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Thread: Doweling Jig for Narrow Stock?

  1. #1

    Doweling Jig for Narrow Stock?

    Or, yet another doweling jig question.....there's quite a price range for doweling jigs, I see 70-ish all the way to 200-ish, and I really can't sort out the differences based on all the glossy brochures. My specific need is narrow stock: 1 1/2" wide, 3/4" thick, and a need to perfectly register and join two pieces (like a "T", not building panels). I see some of these have some sort of means to see the pencil registration mark thru the jig so you can align the holes drilled in the two separate mating surfaces, but which, in the very broad field of doweling jigs, allows the most precision/accuracy when moving it to the second piece to be drilled? I'm having a hard time justifying the 200$ jessem, but if the Jessem will consistently be close to perfect while the dowelit will be consistently off by more than a few thou, I'll spend it. No, a Domino is not for consideration. One idea I'm having is to use a thin mechanical pencil to draw the registration line to eliminate whatever slop I've recently learned (and experienced) is due to a fat pencil tip, would that help the 70$ jig compensate? I could really use any saved money to put into my "saving for a sheet of plywood" jar. I could be perfectly happy with nothing other than doing 2 3/8" holes

  2. #2
    Join Date
    Dec 2019
    Location
    Columbus, OH
    Posts
    178
    How are these T shapes formed - are the flat like a face frame or are they oriented vertically? I bought the jessem jig to join the same size stock - and because my pieces were oriented vertically I couldn't use a self centering jig. Once thing I really appreciate about the jessem is all the reference dimensions are spelled out on it, so setup is a breeze.

    The other thing I appreciate about the jessem is because I'm joining these pieces to a 1.75" table leg, I can adjust the offeset on the jig instead of making a spacer out of scrap for a self centering jig to get the holes in the right position.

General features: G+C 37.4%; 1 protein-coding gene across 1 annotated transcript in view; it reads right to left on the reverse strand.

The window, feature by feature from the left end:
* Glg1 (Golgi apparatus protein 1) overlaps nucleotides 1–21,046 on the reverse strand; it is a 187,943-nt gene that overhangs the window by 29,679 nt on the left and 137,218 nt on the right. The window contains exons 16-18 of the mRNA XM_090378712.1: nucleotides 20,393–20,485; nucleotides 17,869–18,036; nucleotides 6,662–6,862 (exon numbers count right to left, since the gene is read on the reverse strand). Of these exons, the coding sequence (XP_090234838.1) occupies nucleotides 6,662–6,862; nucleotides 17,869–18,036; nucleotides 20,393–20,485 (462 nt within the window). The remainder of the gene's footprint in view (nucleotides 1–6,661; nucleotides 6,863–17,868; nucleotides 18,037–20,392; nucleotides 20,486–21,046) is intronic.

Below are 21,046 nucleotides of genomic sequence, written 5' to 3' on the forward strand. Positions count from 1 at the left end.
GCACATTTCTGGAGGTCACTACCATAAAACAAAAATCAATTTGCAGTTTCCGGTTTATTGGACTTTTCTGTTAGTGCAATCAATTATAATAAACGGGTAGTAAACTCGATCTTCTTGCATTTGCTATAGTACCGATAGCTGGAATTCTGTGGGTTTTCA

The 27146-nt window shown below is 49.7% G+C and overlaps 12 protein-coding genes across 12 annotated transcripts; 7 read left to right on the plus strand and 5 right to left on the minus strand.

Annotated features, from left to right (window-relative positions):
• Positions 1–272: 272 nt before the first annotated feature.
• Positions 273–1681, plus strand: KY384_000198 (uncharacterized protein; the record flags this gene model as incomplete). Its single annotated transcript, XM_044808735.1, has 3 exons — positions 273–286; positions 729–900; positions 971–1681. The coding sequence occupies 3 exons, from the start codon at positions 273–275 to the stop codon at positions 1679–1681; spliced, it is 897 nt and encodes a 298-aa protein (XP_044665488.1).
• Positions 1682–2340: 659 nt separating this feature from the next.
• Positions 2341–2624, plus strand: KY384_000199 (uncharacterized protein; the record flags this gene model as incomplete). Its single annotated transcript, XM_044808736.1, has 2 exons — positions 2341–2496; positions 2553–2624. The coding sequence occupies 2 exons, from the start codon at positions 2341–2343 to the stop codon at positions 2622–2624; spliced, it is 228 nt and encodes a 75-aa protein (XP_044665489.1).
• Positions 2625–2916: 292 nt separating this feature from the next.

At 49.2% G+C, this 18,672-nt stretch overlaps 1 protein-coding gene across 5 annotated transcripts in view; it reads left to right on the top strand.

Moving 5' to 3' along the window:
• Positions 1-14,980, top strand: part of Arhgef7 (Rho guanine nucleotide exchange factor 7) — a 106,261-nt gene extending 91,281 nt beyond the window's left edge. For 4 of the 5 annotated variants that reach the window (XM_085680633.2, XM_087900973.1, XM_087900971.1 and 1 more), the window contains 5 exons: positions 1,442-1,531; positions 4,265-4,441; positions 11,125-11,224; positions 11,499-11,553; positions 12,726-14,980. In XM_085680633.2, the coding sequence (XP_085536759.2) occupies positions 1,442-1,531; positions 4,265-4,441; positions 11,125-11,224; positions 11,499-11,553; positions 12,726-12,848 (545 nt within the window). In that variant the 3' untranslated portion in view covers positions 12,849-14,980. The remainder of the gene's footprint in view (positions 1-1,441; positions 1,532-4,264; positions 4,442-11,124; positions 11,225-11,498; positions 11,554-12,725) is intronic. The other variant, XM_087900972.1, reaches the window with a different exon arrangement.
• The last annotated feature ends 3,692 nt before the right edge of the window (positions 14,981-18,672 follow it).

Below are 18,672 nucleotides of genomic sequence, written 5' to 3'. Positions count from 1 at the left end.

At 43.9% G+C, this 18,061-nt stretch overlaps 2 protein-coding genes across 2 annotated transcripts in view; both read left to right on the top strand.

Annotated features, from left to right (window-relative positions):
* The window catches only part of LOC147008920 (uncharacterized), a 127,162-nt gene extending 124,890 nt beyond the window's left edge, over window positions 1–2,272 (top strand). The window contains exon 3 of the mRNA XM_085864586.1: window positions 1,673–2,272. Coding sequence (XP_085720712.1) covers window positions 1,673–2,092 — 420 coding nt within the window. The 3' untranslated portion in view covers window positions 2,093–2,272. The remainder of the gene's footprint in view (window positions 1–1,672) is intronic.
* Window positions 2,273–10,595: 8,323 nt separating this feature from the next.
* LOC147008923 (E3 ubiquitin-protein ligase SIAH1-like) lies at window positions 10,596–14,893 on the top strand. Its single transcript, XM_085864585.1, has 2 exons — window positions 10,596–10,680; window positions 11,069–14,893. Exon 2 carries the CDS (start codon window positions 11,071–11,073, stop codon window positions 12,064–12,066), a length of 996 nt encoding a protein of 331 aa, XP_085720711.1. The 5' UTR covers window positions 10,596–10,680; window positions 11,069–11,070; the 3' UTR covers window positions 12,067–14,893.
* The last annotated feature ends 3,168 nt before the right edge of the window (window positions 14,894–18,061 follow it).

3. #3
    Join Date
    Aug 2021
    Location
    Redmond, OR
    Posts
    327
    I used the General dowel jig for MANY years and it always did a good job for me. I have a horizontal boring machine that I use for doweling now and only occasionally use the General Dowel jig. I have a couple other dowel jigs but always preferred the General jig.

    s-l1600.jpg

    It does have an easy to see mark on the jig to line up with a pencil mark on the stock you are drilling. You should be able to pick up a used one for about $20. These were also sold under the "Craftsman" name and probably some other names as well.

    I have a self centering clamping Dowelit jig but always found it hard to line up. The General jig is easier for "me" to line up. One of my first jobs when helping my father in the shop as a kid was to drill the dowel holes (with the Craftsman version of the General jig) for face frames. I always got good, straight, lined up holes even when I was just 10 years old.
    Last edited by Michael Schuch; 11-29-2021 at 3:15 PM.

  4. #4
    Quote Originally Posted by Myles Moran View Post
    How are these T shapes formed - are the flat like a face frame or are they oriented vertically? I bought the jessem jig to join the same size stock - and because my pieces were oriented vertically I couldn't use a self centering jig. Once thing I really appreciate about the jessem is all the reference dimensions are spelled out on it, so setup is a breeze.

    The other thing I appreciate about the jessem is because I'm joining these pieces to a 1.75" table leg, I can adjust the offeset on the jig instead of making a spacer out of scrap for a self centering jig to get the holes in the right position.

    yes, flat like a face frame. So end grain to edge grain connection

  5. #5
    Join Date
    Dec 2019
    Location
    Columbus, OH
    Posts
    178
    Given that it'll be flat like that, I think a self centering jig would do the trick for you, as long as you don't see needing any of the extra features the jessem offers in the future. I would measure the distance from the edge of the jig to the drill bushings, and align it on your stock by measuring to the edge of the jig rather than trying to use a pencil mark.

  6. #6
    Join Date
    Nov 2013
    Location
    Waterford, PA
    Posts
    1,109
    I have and use my Jessem for almost every project I do. Even jusr simple shop cabinets. Mine allows for 1/4, 3/8 and 1/2" dowels and is very easy to use with accurate results. I can't remember if I looked at others prior to purchasing this, but I do utilize the "cry once" philosophy.

  7. #7
    Thanks! everyone! I ended up ordering the Jessem, it was 125$ on woodcraft, and some fisch brad point bits...and some dowels....and some split ring stop collars.....and......I had to hit the submit button I could have kept going.

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